- Digging up contaminated soil, surface drums, buried drums and fill material from the main OU-1 area of contamination.
- Digging up contaminated sediments from the intermittent valley streams.
- Constructing an 11-acre landfill at the main OU-1 area of contamination.
- Treating the dug-up contaminated soil and sediments.
- Properly disposing of soil and sediments on site, including treating soil and sediment if necessary prior to disposal.
- Installing retaining walls at the east and west toes of the hill that represents the main OU-1 area of contamination, and consolidating and contouring treated backfill and clean material in that area.
- Installing leachate collection and conveyance lines in the new landfill.
- Installing leachate collection tanks at the southernmost end of the new landfill.
- Installing a cap and cover system on the new landfill.
- Placing a perimeter fences with warning signs around the new landfill.
- Placing land use restrictions.
- Monitoring shallow ground water for 30 years.
In 1993, EPA issued a ROD for OU-2. The plan included the following activities:
- Extinguishing below-ground landfill fires, if necessary.
- Installing a leachate collection system at the bedrock surface along the entire east and south sides of the landfill. The system diverts leachate to a collection tank and then to a treatment system that then discharges treated, cleaned liquid to the Unnamed Tributary.
- Installing a cap and cover system.
- Installing perimeter fencing, lockable gates, and warning signs.
- Placing deed restrictions and water use restrictions.
- Monitoring shallow ground water and treatment plant effluent for 30 years.
In 1984, at the request of the Commonwealth of Kentucky, EPA completed the removal of several thousand drums from the unpermitted drum disposal area and surfaced the area with clay to address leachate problems.
The site’s PRPs completed cleanup actions for OU-1 in 1995. Operation and maintenance activities began immediately thereafter. The cleanup activities resulted in the treatment of 21,000 cubic yards of contaminated soils and the construction of an 11-acre capped landfill with a leachate collection system.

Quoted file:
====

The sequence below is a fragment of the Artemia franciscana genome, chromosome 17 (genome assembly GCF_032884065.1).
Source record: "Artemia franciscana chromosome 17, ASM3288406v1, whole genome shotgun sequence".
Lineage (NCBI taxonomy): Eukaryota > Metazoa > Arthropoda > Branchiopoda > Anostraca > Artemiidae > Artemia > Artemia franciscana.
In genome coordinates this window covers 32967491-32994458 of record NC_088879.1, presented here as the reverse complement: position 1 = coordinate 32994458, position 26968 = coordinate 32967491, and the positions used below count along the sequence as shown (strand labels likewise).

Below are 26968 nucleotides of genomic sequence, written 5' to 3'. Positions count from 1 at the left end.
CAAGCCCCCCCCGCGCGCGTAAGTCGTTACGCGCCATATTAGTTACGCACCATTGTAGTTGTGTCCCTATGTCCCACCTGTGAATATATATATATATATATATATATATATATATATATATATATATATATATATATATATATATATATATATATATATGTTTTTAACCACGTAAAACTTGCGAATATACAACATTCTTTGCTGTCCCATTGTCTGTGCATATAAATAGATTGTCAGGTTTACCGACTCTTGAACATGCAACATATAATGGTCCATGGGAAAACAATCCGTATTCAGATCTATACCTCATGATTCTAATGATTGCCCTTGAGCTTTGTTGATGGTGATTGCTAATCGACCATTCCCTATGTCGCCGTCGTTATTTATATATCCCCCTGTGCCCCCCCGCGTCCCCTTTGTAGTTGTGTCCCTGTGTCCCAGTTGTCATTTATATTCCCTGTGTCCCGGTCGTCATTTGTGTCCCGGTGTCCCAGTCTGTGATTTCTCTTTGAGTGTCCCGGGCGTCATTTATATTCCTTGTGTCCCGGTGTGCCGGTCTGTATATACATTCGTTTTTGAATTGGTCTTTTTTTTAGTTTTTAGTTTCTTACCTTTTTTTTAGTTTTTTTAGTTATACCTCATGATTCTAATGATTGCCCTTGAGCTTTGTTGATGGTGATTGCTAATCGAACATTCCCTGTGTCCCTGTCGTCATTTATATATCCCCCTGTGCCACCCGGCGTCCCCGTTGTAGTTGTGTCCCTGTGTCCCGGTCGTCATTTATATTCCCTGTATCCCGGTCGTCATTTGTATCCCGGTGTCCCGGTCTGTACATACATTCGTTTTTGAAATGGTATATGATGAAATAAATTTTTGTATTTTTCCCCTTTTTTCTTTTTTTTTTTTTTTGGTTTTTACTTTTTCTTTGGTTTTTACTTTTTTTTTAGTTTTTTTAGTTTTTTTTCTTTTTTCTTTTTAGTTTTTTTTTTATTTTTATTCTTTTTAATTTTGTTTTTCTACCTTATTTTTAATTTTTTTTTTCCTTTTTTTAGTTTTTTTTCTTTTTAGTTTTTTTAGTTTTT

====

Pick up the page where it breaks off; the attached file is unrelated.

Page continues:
The site’s PRPs completed cleanup actions for OU-2 in 1998, resulting in the proper consolidation and capping of the 40-acre, formerly permitted landfill and the construction of a leachate treatment plant.
Leachate collection tanks in OU-1 connect the influent feed to the leachate treatment plant. The connection eliminates the hauling of OU-1 leachate by truck to the OU-2 leachate treatment plant or to an off-site disposal facility.
In 2008, parties found additional drums on site. The PRPs removed the drums and contaminated soil.
In 2009, EPA issued an Explanation of Significant Differences to reduce the scope of the land use restriction to the fenced areas of the two OUs plus an 80-foot buffer around each fenced area.
The site’s fourth Five-Year Review, completed in 2011, found the site’s cleanup approach currently protects people and the environment from site contamination, however, in order to be protective over the long-term there is a need for additional investigation.
EPA negotiated legal agreements with the site’s PRPs to investigate and clean up the site. The PRPs continue to fund site cleanup, monitoring and oversight activities.
EPA worked with the community and KDEP to develop a long-term cleanup plan for the site, reflecting the Agency’s commitment to safe, healthy communities and environmental protection. Community engagement and public outreach are core components of EPA program activities.
EPA conducted a range of community involvement activities to solicit community input and to make sure the public remains informed about site activities throughout the cleanup process. Outreach efforts have included public notices, interviews and information meetings.
Operation and maintenance as well as regular ground water monitoring activities are ongoing. EPA, KYDEP and the PRPs are discussing the volume of leachate generated by each landfill.
KDEP regularly monitors the discharge from the leachate collection and treatment system.
EPA completed the last Five-Year Review in 2011 and plans to complete the next Five-Year Review in 2016.
EPA is working with the PRPs to determine whether ground water contamination is affecting surface water streams on site, and to evaluate whether there is a need to use a more aggressive ground water cleanup approach.
EPA keeps additional site documents and information in a site information repository at the location below. EPA also posts site documents, when available, on EPA’s CERCLIS Site Profile page. For documents not available on the website, please contact the Region 4 Freedom of Information Office.
Ridgeway Memorial Library
2nd and Walnut Street
Shepherdsville, KY 40165